‘Willpower: rediscovering the greatest human strength’ by John Tierney & Roy Baumeister (self-help) “Based on years of psychological research, this book shows how self-control is the most important factor in achieving what you want – and how you can discover the power in willpower. Whether it’s ditching your usual to-do list, practicing positive procrastination or never making a decision before lunch, Willpower will teach you how to gain from self-control without pain, and take charge of your life.”
‘Sapiens: a brief history of humankind’ by Yuval Noah Harari (world history, human behaviour) “We are the most advanced and most destructive animals ever to have lived. What makes us brilliant? What makes us deadly? What makes us Sapiens? In this bold and provocative book, Yuval Noah Harari explores who we are, how we got here and where we’re going. Sapiens is a thrilling account of humankind’s extraordinary history – from the Stone Age to the Silicon Age – and our journey from insignificant apes to rulers of the world”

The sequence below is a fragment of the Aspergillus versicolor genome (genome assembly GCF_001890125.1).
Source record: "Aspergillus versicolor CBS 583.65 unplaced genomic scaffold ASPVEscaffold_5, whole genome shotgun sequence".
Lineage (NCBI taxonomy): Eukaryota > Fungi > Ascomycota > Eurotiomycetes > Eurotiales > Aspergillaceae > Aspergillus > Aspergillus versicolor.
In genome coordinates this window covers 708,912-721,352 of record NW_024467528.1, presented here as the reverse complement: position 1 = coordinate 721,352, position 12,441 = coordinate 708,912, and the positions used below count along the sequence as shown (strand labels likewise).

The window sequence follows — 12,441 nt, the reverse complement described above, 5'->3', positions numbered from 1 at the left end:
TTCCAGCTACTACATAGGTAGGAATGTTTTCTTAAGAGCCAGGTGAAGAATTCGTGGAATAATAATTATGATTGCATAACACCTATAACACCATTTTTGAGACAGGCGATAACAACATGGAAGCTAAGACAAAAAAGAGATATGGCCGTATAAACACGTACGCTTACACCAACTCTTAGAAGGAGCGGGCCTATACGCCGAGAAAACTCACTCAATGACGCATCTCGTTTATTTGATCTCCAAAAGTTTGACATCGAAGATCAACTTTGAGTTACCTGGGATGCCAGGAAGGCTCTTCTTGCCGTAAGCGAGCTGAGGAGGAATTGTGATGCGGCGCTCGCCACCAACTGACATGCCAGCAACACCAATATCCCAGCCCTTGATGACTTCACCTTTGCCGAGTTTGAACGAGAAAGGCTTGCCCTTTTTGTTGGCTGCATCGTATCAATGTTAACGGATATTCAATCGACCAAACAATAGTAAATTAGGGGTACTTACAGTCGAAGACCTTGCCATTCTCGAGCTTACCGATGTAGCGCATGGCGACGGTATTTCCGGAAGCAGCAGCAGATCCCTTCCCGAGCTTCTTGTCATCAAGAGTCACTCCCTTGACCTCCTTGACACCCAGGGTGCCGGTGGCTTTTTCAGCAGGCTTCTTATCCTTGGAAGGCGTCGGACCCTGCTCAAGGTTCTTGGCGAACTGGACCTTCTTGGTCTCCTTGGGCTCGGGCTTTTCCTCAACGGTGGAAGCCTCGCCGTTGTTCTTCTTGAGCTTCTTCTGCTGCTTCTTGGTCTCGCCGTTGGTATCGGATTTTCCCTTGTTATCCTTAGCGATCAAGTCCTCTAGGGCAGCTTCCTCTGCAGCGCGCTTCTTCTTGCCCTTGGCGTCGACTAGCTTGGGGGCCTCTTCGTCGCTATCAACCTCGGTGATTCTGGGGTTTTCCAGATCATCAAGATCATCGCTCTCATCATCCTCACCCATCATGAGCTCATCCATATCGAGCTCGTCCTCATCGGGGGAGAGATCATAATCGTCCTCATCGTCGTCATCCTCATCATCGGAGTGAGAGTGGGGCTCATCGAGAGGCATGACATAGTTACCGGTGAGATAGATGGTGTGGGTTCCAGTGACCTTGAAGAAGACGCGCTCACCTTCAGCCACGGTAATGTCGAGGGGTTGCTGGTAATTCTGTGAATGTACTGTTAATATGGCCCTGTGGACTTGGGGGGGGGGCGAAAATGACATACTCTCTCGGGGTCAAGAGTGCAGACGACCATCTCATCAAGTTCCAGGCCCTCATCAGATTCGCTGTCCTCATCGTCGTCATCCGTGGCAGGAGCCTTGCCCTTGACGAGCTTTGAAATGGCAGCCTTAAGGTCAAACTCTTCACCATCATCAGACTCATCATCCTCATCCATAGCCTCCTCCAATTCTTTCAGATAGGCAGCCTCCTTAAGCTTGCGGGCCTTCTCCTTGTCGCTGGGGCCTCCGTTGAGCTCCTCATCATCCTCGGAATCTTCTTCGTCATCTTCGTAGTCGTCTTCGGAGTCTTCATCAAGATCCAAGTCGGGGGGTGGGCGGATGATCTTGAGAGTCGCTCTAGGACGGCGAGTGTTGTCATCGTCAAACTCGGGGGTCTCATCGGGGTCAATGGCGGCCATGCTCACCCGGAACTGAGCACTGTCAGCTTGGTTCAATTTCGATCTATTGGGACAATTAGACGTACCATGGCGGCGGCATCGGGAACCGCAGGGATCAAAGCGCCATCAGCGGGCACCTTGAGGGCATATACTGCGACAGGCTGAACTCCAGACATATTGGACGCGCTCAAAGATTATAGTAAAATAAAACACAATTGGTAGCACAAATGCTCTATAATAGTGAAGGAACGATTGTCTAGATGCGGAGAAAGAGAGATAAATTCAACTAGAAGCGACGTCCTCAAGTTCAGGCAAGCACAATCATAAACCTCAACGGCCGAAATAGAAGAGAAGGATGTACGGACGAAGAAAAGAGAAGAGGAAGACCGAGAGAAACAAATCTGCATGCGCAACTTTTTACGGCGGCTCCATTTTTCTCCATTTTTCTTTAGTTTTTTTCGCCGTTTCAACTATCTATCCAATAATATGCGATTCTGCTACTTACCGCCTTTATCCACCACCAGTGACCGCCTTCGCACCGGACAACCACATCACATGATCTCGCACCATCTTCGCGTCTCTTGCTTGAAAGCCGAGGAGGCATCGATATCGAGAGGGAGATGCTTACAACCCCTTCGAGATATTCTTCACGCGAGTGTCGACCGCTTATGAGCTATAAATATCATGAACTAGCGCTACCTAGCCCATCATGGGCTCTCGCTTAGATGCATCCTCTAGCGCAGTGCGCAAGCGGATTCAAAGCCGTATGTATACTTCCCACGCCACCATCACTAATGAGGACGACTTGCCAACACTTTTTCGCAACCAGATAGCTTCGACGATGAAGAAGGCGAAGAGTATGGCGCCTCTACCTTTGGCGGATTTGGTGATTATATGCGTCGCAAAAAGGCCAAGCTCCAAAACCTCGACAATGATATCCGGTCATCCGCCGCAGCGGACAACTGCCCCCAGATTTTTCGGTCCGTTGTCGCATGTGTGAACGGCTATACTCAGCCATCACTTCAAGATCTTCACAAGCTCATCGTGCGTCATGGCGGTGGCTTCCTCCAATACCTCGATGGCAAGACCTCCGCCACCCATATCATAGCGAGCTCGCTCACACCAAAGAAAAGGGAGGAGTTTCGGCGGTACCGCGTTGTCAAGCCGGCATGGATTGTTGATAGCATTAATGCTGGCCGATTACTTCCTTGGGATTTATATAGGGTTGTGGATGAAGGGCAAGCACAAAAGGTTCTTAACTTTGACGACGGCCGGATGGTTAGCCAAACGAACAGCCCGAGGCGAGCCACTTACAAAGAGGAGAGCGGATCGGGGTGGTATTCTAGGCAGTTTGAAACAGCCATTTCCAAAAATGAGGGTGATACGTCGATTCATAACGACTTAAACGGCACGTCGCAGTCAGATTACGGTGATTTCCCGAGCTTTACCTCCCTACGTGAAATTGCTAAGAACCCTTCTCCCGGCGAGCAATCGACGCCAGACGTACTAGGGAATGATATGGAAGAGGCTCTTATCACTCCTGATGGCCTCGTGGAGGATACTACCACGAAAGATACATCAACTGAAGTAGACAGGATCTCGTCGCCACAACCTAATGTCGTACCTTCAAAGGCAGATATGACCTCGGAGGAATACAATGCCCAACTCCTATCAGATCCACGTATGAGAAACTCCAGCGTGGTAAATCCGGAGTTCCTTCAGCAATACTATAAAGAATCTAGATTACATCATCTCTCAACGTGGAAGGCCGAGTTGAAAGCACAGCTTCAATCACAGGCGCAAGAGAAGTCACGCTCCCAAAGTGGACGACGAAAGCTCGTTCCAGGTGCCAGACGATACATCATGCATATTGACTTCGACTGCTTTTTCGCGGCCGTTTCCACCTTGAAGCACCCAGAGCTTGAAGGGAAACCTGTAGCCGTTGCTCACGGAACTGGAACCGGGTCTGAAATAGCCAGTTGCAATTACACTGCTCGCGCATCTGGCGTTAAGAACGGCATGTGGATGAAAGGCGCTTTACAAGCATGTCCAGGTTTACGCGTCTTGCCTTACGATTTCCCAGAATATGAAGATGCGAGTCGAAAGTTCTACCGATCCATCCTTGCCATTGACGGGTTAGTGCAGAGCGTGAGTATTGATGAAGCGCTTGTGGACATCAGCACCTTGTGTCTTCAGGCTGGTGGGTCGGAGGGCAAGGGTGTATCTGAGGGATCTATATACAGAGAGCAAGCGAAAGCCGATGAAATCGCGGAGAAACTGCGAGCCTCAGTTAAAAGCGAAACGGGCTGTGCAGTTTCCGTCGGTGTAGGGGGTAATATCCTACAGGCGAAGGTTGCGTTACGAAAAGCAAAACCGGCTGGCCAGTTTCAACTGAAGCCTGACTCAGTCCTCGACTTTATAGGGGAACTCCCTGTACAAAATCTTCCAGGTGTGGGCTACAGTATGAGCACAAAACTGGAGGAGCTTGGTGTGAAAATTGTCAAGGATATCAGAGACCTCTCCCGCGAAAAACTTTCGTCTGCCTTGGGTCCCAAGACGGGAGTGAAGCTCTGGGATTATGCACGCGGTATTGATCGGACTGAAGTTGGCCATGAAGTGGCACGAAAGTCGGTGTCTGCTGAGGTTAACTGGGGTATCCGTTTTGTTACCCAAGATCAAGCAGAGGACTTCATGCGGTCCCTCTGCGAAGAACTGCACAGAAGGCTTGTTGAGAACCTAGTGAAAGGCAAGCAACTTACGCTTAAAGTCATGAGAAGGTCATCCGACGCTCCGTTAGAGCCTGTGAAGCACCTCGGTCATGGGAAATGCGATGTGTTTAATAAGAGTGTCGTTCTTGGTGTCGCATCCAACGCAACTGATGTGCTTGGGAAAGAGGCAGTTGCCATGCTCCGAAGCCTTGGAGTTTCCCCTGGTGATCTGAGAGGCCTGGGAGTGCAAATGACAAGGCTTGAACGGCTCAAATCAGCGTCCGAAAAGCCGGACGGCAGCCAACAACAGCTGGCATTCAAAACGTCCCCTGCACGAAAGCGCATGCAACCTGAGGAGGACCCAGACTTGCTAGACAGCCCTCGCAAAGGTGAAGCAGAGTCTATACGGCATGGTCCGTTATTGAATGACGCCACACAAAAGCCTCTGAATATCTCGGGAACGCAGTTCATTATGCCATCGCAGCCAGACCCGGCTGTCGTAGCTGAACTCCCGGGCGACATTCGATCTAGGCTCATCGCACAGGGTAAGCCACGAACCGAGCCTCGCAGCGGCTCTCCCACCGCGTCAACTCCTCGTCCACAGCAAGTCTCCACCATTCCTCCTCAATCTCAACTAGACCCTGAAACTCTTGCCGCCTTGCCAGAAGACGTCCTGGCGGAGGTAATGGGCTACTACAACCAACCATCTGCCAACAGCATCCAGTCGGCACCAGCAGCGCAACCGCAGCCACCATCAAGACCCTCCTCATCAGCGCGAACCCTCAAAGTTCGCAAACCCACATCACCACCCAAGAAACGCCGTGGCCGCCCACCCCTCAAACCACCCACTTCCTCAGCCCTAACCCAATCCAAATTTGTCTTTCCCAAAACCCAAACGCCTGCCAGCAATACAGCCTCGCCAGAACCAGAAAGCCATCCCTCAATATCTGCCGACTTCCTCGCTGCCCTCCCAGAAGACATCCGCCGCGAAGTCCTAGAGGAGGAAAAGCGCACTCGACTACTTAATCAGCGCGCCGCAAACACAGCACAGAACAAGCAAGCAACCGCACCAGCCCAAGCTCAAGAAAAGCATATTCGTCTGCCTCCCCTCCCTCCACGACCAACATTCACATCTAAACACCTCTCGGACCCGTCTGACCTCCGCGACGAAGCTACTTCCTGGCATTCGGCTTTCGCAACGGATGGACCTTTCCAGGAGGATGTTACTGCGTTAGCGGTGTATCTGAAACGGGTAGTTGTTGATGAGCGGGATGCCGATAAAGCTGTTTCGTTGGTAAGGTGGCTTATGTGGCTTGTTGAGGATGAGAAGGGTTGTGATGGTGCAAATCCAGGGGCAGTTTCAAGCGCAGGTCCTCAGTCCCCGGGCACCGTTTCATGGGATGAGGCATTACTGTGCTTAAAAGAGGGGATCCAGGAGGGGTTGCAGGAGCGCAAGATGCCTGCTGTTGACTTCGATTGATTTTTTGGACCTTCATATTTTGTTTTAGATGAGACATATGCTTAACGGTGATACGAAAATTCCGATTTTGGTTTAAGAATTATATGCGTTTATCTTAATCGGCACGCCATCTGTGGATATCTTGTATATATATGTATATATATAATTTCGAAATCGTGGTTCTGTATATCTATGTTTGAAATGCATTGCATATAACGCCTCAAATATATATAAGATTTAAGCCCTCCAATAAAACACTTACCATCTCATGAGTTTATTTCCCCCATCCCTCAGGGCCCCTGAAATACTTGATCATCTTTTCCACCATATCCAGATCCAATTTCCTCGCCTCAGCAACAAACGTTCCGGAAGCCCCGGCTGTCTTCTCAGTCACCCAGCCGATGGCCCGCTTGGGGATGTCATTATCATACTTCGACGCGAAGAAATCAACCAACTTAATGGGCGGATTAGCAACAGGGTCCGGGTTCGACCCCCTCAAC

‘The Architecture of Happiness’ by Alain de Botton (philosophy, environmental psychology) “One of the great, but often unmentioned, causes of both happiness and misery is the quality of our environment: the kind of walls, chairs, buildings and streets we’re surrounded by. The Architecture of Happiness starts from the idea that where we are heavily influences who we can be – and argues that it is architecture’s task to stand as an eloquent reminder of our full potential.”
‘The Obstacle is the Way: the timeless art of turning trials into triumph’ by Ryan Holiday (practical philosophy) “The Stoic philosophy – that what is in the way, is the way – can be applied to any problem: it’s a formula invented more than 2,000 years ago, whose effectiveness has been proven in battles and board rooms ever since. From Barack Obama’s ability to overcome obstacles in his election races, to the design of the iPhone, the stoic philosophy has helped its users become world-beaters.”
‘Our Inner Ape’ by Franz de Waal (primatology, human behaviour) “For nearly twenty years, Frans de Waal has worked with both the famously aggressive chimpanzee and the lesser-known egalitarian, erotic, matriarchal bonobo, two species whose DNA is nearly identical to that of humans. He brings these apes to life on every page, revealing their personalities, relationships and power struggles, creating an engrossing narrative that explores what their behaviour can teach us about ourselves and each other.”